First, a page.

TRUE TO ITS promise, the Carter administration is starting out like a house afire on human rights abroad. On Wednesday the State Department scored Czechoslovakia, and on Thursday Russia, for the latest actions of each against peaceable and legal dissent. It has got to be deeply satisfying to many Americans to see their government thus openly projecting some of its fundamental values into its foreign policy. Everyone understands, too, that the seeming indifference of the last administration to such values contributed to the decline of confidence in its foreign policy and, eventually, to its loss at the polls.

But more is involved than the satisfaction of Americans' moral impulses. In the immediate Soviet-bloc context, the quality of people's lives is at stake. Will the expression of American concern lead the Czech and Soviet regimes to relax or tighten their grip on dissenters? Will such expressions make Moscow, in particular, more or less willing to deal with the United States on, say, arms control? After all, the most conspicuous example of human rights pressure in recent years, the tying of trade to Soviet emigration policy, hurt emigration and trade alike. The political chemistry of closed societies is remote from that familiar to Westerners.

Further, the Third World countries for whose poverty Mr. Carter has shown special sympathy are commonly rights - at least, for political rights. Efforts to use the denial of economic aid (or arms) to press recipients toward more humane practices may backfire against the intended beneficiaries, or produce a political reaction unacceptable to the United States, or lead to depriving needy people of aid (or security) on account of governmental practices over which they have no control.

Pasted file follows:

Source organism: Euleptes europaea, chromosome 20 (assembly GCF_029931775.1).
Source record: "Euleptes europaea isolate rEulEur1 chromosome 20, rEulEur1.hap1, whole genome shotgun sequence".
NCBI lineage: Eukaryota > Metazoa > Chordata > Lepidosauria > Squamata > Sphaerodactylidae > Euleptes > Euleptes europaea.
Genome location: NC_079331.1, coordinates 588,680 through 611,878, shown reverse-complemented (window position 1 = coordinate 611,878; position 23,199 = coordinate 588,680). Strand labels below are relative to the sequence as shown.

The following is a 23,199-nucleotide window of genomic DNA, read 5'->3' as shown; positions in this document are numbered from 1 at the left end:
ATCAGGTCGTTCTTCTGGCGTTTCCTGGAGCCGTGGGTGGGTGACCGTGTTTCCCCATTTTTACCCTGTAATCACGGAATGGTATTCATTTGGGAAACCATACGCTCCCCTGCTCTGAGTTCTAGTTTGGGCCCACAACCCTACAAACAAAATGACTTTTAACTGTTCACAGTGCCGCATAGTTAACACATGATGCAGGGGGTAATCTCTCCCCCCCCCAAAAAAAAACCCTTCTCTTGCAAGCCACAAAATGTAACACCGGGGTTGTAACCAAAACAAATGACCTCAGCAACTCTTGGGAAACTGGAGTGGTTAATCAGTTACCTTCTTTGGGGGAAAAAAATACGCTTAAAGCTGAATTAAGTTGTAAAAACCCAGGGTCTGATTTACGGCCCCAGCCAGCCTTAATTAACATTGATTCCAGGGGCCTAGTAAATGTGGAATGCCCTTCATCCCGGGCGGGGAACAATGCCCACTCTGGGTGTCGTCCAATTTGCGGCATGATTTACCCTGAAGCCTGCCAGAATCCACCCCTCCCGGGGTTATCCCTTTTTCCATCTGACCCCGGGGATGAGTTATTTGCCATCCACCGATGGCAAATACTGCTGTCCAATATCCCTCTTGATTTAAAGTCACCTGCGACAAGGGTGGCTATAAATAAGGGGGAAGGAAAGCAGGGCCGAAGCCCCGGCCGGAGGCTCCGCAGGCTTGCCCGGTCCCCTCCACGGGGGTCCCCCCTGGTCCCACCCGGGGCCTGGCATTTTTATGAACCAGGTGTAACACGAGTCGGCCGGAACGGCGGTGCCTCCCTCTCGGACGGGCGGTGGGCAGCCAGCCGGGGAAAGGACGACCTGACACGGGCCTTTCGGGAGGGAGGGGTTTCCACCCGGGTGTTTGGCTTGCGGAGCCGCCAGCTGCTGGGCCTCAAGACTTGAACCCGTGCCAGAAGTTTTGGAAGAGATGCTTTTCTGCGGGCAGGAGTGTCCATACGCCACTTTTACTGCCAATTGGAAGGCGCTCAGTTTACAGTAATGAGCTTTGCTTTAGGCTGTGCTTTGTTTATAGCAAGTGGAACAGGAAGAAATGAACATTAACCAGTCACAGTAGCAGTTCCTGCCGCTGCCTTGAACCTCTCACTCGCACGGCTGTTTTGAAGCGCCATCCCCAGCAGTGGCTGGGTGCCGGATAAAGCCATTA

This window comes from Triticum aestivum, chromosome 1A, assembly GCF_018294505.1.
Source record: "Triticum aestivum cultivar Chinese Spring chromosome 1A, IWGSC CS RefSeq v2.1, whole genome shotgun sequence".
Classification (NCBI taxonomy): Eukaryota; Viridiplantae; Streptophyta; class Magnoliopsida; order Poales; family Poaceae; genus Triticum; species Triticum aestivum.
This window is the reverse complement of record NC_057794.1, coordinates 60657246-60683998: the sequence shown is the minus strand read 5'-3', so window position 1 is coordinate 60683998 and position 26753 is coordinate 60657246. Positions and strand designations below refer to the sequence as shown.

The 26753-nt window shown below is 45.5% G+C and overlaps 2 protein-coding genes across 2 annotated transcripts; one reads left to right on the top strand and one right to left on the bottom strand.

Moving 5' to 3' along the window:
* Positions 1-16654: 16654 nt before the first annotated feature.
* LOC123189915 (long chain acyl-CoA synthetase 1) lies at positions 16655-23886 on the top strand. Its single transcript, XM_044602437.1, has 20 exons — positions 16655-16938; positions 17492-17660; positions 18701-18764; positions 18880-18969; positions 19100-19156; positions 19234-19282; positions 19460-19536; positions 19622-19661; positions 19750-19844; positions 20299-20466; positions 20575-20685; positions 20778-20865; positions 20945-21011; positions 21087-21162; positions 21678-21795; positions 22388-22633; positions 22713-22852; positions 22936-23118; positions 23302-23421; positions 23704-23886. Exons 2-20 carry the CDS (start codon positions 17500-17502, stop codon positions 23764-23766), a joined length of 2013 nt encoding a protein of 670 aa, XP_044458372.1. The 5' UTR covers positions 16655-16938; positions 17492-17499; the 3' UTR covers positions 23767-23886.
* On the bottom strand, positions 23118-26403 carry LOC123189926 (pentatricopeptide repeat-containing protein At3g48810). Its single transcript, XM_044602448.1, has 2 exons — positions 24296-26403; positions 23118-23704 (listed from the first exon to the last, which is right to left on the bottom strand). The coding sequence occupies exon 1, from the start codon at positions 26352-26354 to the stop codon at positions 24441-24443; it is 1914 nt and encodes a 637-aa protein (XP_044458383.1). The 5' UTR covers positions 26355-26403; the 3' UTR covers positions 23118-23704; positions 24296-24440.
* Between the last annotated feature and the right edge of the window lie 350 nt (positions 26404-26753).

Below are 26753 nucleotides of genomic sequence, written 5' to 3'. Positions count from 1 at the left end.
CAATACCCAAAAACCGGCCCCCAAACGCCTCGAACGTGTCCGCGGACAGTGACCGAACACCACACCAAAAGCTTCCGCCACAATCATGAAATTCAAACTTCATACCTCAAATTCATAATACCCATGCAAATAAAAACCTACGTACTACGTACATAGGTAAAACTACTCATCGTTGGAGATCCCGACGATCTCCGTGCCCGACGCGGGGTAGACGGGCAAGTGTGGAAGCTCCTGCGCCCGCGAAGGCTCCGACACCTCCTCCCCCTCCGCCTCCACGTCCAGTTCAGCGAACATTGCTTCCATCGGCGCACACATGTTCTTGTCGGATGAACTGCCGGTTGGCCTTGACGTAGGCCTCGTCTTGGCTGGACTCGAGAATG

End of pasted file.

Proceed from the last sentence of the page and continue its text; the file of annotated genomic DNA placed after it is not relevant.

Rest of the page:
President Carter was only reflecting the difficulties inherent in translating concern into results, it seems to us, in his inaugural address. He asserted the importance of the human rights issue but at the sam time he generalized that "even our great nation has its recognized limits" and observed that the "best way" to advance freedom elsewhere is to show ourselves worthy of emulation.

Of the various guides his administration will have through this minefield, few come better equipped than Marshall Shulman of Columbia University, a Soviet expert who will be advising the Secretary of State. Professor Shulman recently wrote an article for Foreign Affairs entitled "On Learning to Live with Authoritarian Regimes." Its theme is the need to give priority, especially in Soviet-American relations, to the regulation of military and political competition: "There will be no opportunity to work for the strengthening of democratic values if this effort is not successful." Meanwhile, the United States should consider a broad range of means - including example, dialogue, indirection, time and evolution - to strengthen the prospects around the world for wider acceptance and adoption of American values with respect to human rights. This requires taking a larger and longer view than some Americans, eager for quick results, would prefer. We doubt, however, that there is a surer way.